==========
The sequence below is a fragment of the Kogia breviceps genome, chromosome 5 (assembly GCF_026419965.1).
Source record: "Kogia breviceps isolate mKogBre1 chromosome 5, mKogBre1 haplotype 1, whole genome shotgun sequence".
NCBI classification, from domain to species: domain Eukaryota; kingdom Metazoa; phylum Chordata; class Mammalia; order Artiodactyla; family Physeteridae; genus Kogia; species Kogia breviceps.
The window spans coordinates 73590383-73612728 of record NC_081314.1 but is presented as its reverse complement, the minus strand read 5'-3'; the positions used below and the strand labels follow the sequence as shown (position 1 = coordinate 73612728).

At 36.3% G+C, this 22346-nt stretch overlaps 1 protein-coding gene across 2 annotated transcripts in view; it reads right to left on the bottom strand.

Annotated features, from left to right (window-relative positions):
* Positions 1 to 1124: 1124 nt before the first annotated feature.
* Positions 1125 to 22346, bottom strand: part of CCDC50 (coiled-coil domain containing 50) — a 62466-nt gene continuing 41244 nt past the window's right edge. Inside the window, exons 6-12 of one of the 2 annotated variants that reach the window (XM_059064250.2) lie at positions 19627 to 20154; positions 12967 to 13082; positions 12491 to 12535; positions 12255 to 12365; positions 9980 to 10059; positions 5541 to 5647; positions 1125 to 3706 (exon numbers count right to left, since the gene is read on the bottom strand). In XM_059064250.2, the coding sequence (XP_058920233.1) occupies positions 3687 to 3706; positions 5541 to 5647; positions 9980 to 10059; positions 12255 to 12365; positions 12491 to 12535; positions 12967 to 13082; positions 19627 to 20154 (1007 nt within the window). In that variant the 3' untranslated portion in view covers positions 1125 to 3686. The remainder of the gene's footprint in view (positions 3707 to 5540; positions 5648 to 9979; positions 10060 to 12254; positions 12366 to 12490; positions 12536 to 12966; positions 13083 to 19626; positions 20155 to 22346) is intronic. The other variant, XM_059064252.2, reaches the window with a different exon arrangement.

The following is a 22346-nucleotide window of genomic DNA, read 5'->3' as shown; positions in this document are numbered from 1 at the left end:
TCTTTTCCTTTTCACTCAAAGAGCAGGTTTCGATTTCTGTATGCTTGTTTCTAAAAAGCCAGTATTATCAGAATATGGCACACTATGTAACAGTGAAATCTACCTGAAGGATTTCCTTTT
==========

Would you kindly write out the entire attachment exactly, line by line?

The sequence below is a fragment of the Kogia breviceps genome, chromosome 5 (assembly GCF_026419965.1).
Source record: "Kogia breviceps isolate mKogBre1 chromosome 5, mKogBre1 haplotype 1, whole genome shotgun sequence".
NCBI classification, from domain to species: domain Eukaryota; kingdom Metazoa; phylum Chordata; class Mammalia; order Artiodactyla; family Physeteridae; genus Kogia; species Kogia breviceps.
The window spans coordinates 73590383-73612728 of record NC_081314.1 but is presented as its reverse complement, the minus strand read 5'-3'; the positions used below and the strand labels follow the sequence as shown (position 1 = coordinate 73612728).

At 36.3% G+C, this 22346-nt stretch overlaps 1 protein-coding gene across 2 annotated transcripts in view; it reads right to left on the bottom strand.

Annotated features, from left to right (window-relative positions):
* Positions 1 to 1124: 1124 nt before the first annotated feature.
* Positions 1125 to 22346, bottom strand: part of CCDC50 (coiled-coil domain containing 50) — a 62466-nt gene continuing 41244 nt past the window's right edge. Inside the window, exons 6-12 of one of the 2 annotated variants that reach the window (XM_059064250.2) lie at positions 19627 to 20154; positions 12967 to 13082; positions 12491 to 12535; positions 12255 to 12365; positions 9980 to 10059; positions 5541 to 5647; positions 1125 to 3706 (exon numbers count right to left, since the gene is read on the bottom strand). In XM_059064250.2, the coding sequence (XP_058920233.1) occupies positions 3687 to 3706; positions 5541 to 5647; positions 9980 to 10059; positions 12255 to 12365; positions 12491 to 12535; positions 12967 to 13082; positions 19627 to 20154 (1007 nt within the window). In that variant the 3' untranslated portion in view covers positions 1125 to 3686. The remainder of the gene's footprint in view (positions 3707 to 5540; positions 5648 to 9979; positions 10060 to 12254; positions 12366 to 12490; positions 12536 to 12966; positions 13083 to 19626; positions 20155 to 22346) is intronic. The other variant, XM_059064252.2, reaches the window with a different exon arrangement.

The following is a 22346-nucleotide window of genomic DNA, read 5'->3' as shown; positions in this document are numbered from 1 at the left end:
TCTTTTCCTTTTCACTCAAAGAGCAGGTTTCGATTTCTGTATGCTTGTTTCTAAAAAGCCAGTATTATCAGAATATGGCACACTATGTAACAGTGAAATCTACCTGAAGGATTTCCTTTT